As to the actions of former Director of the FBI James Comey, who was fired by Trump, the IG found Comey to be "insubordinate" in his handling of the Clinton email case, and in violation of protocol, as he "usurped" the authority of the Attorney General. The report says "we find it extraordinary that...Comey engaged in his own subjective ad hoc decision-making," and his actions have "negatively impacted the perception of the FBI and the Department [DOJ] as fair administrators of justice." The exposure of Comey's corruption has severely damaged Mueller's case against Trump for "obstruction of justice." Trump's firing of Comey is justified by his abuse of his office, and not as an effort by Trump to shut down the investigation. However, despite the evidence produced, the IG's report shockingly concludes that Comey was not "politically biased in his actions" and concludes, on Strzok and Page, that there was no evidence "to connect the political views expressed in these messages to the specific investigative decisions"!
These conclusions were lambasted in Congressional hearings on June 19-20, as numerous Republicans pointed to the absurdity of the claim that personal bias did not impact decisions made in pursuing the phony charges against Trump. For example, Horowitz was challenged by Rep. Mark Meadows to look into charges that FBI agents altered documents related to the Clinton email and Russia probes. Horowitz told the Committee he had received information on this, and would follow it up. If confirmed, it could wreak havoc on Mueller's investigation, as there is already evidence that some FBI agents involved in the questioning of Trump's first National Security Adviser Michael Flynn, who pleaded guilty to "lying to the FBI", were not convinced that Flynn had lied. Peter Strzok, who was involved in the interrogation of Flynn, as well as Clinton, has agreed to appear before the House Judiciary Committee to answer questions.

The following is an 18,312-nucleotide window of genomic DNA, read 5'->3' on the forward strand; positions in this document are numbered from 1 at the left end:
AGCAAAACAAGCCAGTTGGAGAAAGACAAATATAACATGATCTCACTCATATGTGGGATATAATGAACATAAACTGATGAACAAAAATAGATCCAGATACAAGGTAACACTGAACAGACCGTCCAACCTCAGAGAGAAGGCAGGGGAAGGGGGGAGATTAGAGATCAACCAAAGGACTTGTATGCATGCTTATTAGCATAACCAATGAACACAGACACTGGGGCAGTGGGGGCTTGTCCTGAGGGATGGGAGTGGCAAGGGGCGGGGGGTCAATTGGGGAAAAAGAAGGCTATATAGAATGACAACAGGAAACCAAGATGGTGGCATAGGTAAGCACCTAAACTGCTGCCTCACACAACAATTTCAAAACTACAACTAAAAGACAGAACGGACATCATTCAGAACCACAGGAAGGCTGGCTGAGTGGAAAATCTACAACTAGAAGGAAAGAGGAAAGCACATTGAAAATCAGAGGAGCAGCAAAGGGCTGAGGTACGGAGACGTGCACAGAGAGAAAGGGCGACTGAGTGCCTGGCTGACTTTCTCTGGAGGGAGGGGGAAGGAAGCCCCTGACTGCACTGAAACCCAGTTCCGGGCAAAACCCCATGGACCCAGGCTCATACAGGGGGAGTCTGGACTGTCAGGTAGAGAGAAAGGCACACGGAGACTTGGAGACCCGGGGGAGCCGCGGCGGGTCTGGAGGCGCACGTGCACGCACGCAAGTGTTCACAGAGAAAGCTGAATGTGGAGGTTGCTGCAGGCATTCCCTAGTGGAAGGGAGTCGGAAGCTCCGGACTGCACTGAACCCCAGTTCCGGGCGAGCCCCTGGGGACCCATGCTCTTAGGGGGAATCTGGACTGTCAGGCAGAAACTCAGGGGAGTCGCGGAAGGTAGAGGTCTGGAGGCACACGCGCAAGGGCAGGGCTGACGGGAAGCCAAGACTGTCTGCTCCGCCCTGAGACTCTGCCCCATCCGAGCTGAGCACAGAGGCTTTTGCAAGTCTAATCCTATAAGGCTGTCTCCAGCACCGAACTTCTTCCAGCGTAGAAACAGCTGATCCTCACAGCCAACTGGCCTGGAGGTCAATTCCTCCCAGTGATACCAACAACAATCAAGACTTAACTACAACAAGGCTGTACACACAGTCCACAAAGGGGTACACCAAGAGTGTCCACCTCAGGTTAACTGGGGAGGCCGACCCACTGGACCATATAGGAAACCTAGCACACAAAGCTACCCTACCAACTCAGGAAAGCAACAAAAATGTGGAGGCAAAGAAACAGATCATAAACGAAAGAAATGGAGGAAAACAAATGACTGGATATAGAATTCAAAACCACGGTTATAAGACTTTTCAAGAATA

Trump has repeatedly referred to this investigation as a "witch hunt", leading his opponents in both parties, as well as the mainstream media in the U.S., the U.K. and Europe, to attack him as paranoid and delusional. His repeated calls for a summit with Putin, to shift away from a post-Cold War provocative containment of Russia to a new era of cooperation, were cited by the anti-Trumpers as evidence of his debt to Putin. They demanded instead that he inflict further punishment on Russia, in the form of crushing sanctions and NATO deployments to the borders of Russia. According to his opponents, any concession to Putin, even meeting with him, proves the charges that Trump owes his election to the misdeeds of the Russian President, and/or that he is subject to blackmail by him, based on the deceitful and salacious memos drafted by former MI6 operative Christopher Steele.